Regional Issues

  •  Russia, Iran, and the Nuclear Question: The Putin Record

    Russia, Iran, and the Nuclear Question: The Putin Record

    Russia, Iran, and the Nuclear Question: The Putin Record Dr Robert O Freedman Monograph by the US Army War College, Strategic Studies Institute "Vladimir Putin inherited a strong Russian-Iranian relationship from his predecessor, Boris Yeltsin. Russia made major arms agreements with Iran under Yeltsin, selling Tehran jet planes, tanks, and submarines, and also began building a nuclear reactor for Iran at Bushehr. The two countries also cooperated on regional issues such as Tajikistan and Afghanistan, and Yeltsin valued the low Iranian profile during the first Chechen war (1994-96)."
    • Published On: 11/1/2006
  •  The NATO-Russia Partnership: A Marriage of Convenience or a Troubled Relationship?

    The NATO-Russia Partnership: A Marriage of Convenience or a Troubled Relationship?

    The NATO-Russia Partnership: A Marriage of Convenience or a Troubled Relationship? Dr Stephen J Blank Monograph by the US Army War College, Strategic Studies Institute "Four years after the North Atlantic Treaty Organization (NATO)-Russia Council came into being, it represents a picture in ambivalence and incomplete realization of partnership. This monograph focuses on the Russian side of this growing estrangement. It finds the Russian roots of this ambivalence in the increasingly visible manifestations of an autocratic and neo-imperial Russian state and foreign and defense policy. These strong trends in Russian policy inhibit the formation of a genuine security partnership that can provide for Eurasian security in the face of multiple contemporary threats."
    • Published On: 11/1/2006
  •  Shaping China's Security Environment: The Role of the People's Liberation Army

    Shaping China's Security Environment: The Role of the People's Liberation Army

    Shaping China's Security Environment: The Role of the People's Liberation Army Dr Andrew Scobell, Dr Larry M Wortzel Monograph by the US Army War College, Strategic Studies Institute "For 2 decades after the People’s Republic of China (PRC) was established, there was no question that the People’s Liberation Army (PLA) had a central role in shaping China’s security and foreign policy. Indeed, the PLA also was a major actor in domestic policy. The new leaders that took over China in 1949 all came from the military or Communist Party cadre who fought the Nationalists from 1927 through the Anti-Japanese War, and then fought the final battles of the civil war. At the local, provincial, and national level, the Party, the Army, and the government were almost synonymous. The PLA’s influence in national policy declined in subsequent decades, however. Today, one must carefully count the number of senior leaders with military connections in the Communist Party Politburo to debate the extent of PLA influence in China. "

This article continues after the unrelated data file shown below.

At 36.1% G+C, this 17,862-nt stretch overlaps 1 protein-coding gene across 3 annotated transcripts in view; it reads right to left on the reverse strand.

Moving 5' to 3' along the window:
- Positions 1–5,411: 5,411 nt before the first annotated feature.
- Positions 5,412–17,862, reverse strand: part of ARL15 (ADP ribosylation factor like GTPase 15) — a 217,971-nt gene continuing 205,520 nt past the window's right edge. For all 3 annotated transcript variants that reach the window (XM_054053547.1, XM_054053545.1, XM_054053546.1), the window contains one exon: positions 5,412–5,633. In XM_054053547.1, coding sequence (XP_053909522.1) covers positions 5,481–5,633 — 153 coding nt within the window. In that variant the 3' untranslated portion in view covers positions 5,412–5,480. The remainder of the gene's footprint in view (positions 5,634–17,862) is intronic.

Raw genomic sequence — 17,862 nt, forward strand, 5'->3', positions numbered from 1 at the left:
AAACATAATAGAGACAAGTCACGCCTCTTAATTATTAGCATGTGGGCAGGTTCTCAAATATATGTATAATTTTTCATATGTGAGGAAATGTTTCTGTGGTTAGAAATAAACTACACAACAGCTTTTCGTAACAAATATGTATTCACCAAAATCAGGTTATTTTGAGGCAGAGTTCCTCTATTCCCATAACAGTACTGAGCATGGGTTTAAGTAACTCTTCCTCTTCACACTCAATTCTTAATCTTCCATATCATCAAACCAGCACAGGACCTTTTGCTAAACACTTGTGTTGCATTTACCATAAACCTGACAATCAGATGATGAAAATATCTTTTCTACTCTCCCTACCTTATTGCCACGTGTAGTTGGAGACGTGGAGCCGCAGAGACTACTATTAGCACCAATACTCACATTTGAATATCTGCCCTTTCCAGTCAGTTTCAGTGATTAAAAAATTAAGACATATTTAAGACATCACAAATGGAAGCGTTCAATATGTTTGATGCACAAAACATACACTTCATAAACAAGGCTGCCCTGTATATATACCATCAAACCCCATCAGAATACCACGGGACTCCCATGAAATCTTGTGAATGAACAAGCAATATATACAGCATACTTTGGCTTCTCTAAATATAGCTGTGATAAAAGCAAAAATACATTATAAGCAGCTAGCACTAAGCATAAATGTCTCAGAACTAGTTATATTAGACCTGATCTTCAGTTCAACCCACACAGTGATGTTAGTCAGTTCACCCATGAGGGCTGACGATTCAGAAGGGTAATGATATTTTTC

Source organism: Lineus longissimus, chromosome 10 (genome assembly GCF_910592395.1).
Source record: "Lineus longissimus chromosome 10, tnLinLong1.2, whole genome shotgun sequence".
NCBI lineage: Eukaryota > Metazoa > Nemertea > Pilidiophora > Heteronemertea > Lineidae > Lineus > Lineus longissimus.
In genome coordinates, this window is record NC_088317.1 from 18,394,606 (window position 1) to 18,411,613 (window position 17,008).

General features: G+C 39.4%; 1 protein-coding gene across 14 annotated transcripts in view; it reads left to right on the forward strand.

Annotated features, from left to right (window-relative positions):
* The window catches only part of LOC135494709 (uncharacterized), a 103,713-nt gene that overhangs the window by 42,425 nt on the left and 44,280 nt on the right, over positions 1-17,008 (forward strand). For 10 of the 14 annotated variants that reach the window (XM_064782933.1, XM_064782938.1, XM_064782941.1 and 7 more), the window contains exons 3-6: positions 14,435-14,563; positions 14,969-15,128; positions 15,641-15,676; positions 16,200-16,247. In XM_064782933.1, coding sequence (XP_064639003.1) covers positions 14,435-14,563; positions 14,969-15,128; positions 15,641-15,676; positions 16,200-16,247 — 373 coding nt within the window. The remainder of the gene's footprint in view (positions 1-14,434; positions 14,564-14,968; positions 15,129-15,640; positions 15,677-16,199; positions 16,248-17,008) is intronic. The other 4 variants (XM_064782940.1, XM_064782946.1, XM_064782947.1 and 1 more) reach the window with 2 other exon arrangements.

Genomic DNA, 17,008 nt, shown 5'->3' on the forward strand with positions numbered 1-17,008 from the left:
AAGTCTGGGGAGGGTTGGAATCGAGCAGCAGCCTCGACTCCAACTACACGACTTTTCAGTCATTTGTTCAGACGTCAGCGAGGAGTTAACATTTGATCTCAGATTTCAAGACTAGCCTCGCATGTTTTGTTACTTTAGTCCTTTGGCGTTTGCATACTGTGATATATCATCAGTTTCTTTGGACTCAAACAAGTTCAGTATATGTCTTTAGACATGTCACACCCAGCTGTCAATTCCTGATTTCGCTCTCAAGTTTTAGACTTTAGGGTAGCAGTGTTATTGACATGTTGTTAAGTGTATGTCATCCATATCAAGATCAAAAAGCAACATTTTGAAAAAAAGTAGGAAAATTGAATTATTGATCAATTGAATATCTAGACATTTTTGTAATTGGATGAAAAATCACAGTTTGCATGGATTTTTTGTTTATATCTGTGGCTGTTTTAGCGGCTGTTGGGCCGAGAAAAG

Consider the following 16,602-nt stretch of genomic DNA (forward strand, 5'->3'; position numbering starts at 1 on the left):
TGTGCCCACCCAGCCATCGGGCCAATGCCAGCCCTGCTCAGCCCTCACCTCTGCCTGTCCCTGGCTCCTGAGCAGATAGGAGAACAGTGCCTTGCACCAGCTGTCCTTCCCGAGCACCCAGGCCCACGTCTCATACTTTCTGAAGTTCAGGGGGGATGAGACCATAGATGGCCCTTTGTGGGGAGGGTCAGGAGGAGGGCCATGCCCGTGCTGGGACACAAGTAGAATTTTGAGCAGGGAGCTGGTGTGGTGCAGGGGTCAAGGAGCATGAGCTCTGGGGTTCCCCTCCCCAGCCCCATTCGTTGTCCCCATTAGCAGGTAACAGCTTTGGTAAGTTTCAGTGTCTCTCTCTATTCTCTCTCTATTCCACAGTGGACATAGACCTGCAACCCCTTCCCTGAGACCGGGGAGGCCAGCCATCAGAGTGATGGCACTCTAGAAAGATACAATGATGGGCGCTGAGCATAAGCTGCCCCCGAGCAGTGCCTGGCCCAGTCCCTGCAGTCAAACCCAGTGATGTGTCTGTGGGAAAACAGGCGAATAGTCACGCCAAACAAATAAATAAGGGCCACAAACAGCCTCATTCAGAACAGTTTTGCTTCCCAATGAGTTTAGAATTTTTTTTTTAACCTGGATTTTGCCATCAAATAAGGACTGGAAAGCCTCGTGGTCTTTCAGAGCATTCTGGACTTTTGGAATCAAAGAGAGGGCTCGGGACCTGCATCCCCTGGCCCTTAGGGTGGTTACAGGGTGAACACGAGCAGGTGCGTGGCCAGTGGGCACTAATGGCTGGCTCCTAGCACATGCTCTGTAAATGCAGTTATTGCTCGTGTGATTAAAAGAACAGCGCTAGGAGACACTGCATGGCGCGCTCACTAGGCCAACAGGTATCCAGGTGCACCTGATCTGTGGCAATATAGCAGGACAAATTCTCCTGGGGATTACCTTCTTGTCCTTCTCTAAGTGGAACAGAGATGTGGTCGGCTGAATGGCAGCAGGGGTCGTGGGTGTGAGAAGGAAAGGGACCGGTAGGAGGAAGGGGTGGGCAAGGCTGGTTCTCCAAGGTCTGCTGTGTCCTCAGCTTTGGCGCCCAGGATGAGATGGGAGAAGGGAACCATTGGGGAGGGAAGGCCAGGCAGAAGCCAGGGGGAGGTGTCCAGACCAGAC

• Published On: 10/1/2006
  •  North Korean Civil-Military Trends: Military-First Politics to a Point

    North Korean Civil-Military Trends: Military-First Politics to a Point

    North Korean Civil-Military Trends: Military-First Politics to a Point Mr Ken E Gause Monograph by the US Army War College, Strategic Studies Institute "Unlike the study of other authoritarian regimes, first the Soviet Union and more recently China, which have given rise to a cottage industry of analysis on all aspects of things military, the same cannot be said of the Korean People’s Army (KPA), the armed forces of the Democratic People’s Republic of Korea (DPRK). In the small world of Pyongyang watchers, articles and books devoted to the KPA are few and in most cases deal with the armed forces themselves (order of battle) rather than the high command that oversees the machinery."
    • Published On: 9/1/2006
  •  Canadian Defense Policy--A breath of Fresh Air

    Canadian Defense Policy--A breath of Fresh Air

    Canadian Defense Policy--A breath of Fresh Air Dr Alex Crowther Op-Ed by the US Army War College, Strategic Studies Institute "Canada and the United States closely cooperated in most security issues during the 20th century. In recent years, however, security relations between Canada and the United States have become strained, mainly due to disagreements on the methods used by the United States in prosecuting the Global War on Terror. The first policy issue was the Canadian government’s decision to decrease security resources significantly in the wake of the Cold War. The second issue centers on Canada’s disagreement concerning Operation IRAQI FREEDOM, as well as other U.S. policy decisions such as the use of Guantanamo Bay."
    • Published On: 7/1/2006
  •  Is Eurasia's Security Order at Risk?

    Is Eurasia's Security Order at Risk?